Romans 7


Michael L. Gowens



...In Romans 7, Paul, by opening his own experience, details the conflict saying "For that which I do I allow not: for what I would, that do I not; but what I hate, that do I" (v.15); and again "for to will is present with me; but how to perform that which is good I find not" (v.18); and again, "for the good that I would I do not: but the evil which I would not, that I do" (v.19); and finally, "I find then a law, that, when I would do good, evil is present with me." (v.21) Someone might say, 'That man had an acute emotional disturbance. His language admits of confusion. He must have had multi–personalities. He did not have a very good 'self–image'." No, Paul was of sound mind when he penned those words. In fact, Romans 7 is the common experience of a regenerate man who has been awakened unto his miserable shortcoming in measuring up to the standard of God's holy law. He always possesses this deep–seated inward conflict, even in his holiest exercises, and if he is ignorant of the cause of this conflict, he will not understand himself. He may even tend to agree with the observers critique above. He is an enigma unto himself. He can rightly be named, like Isaiah's son (Is. 8:2), "Magormissabib", for he is "a terror unto himself". Only the gospel will reveal the true reason for his dilemma and give him any respite from the anxiety which such a conflict brings upon the mind.

Romans 7 is not the experience off an unregenerate man, for the one in Romans 7 has two conflicting principles which produce this warfare, and we have before proven that the unregenerate man has but one governing principle, and the bent of his soul is "only evil continually" (Gen. 6:5), there existing not the slightest inclination toward God or spiritual things (Ps. 10:4, I Cor. 2:14). Beside all of this, the apostle speaks of his own case in Romans 7 in the present tense, "O wretched man that I AM", not the past tense. These words of Romans 7 are as applicable to the writer and the readers present condition as the words of Romans 8.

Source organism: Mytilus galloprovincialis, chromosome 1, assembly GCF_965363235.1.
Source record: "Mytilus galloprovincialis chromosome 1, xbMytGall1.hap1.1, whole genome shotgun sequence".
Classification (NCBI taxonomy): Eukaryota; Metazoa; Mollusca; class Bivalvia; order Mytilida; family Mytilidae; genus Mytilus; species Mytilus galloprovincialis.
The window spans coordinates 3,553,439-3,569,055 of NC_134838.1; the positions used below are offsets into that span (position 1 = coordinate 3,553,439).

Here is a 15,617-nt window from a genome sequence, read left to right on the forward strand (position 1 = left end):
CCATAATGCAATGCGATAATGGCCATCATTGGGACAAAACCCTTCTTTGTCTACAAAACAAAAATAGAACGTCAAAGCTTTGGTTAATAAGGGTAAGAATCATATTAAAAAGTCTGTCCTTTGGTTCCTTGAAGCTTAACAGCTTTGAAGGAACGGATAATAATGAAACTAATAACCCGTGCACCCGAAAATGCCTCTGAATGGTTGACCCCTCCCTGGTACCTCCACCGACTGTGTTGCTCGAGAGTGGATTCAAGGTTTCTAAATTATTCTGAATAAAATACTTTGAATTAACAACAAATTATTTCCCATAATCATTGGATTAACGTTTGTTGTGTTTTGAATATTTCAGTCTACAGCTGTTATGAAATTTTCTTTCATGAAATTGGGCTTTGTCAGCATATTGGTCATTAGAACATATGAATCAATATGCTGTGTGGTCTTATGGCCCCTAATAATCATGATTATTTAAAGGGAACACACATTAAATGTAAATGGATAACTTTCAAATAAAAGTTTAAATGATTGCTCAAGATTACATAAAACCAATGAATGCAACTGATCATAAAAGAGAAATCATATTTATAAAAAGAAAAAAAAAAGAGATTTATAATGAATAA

Neither is Romans 7 Paul's experience in a back-slidden state, but rather at his most spiritual state! Listen to the late A. W. Pink in his treatise on the words, "O wretched man that I am":

"Nor is it only the 'backslidden' Christian, now convicted, who will mourn thus. The one who is truly in communion with Christ, will also emit this groan, and emit it daily and hourly. Yea, the closer he draws to Christ, the more will he discover the corruptions of his old nature, and the more earnestly will he long to be delivered from it. It is not until the sunlight floods a room that the grime and dirt are fully revealed. So, it is only as we really come into the presence of Him who is Light, that we are made aware of the filth and wickedness which indwells us, and which defile every part of our being. And such a discovery will make each of us cry, 'O wretched man that I am!"

Neither is this warfare induced by indwelling sin the experience of just a few Christians, and that restricted to those who are naturally prone to a dejected and depressed state of mind, which the Puritan's termed "melancholy". It is, I say again, a common experience, and the experience of a healthy and normal frame of mind. Romans 7 is the experience of reality for every Christian who is cognizant of his failures and aware of the deep seated corruption within his nature. To admit that Romans 7 is your experience is to come to terms with your case, to look it fairly in the face, and to face reality. Any individual who cannot claim this as their own experience is either severely deluded by an underestimation of the standard of God's law, or an overestimation of their performance in the keeping of that law, or is yet in an unregenerate state...


Christian Sanctification. Michael L. Gowens. Sovereign Grace Publications. Pages 50-52.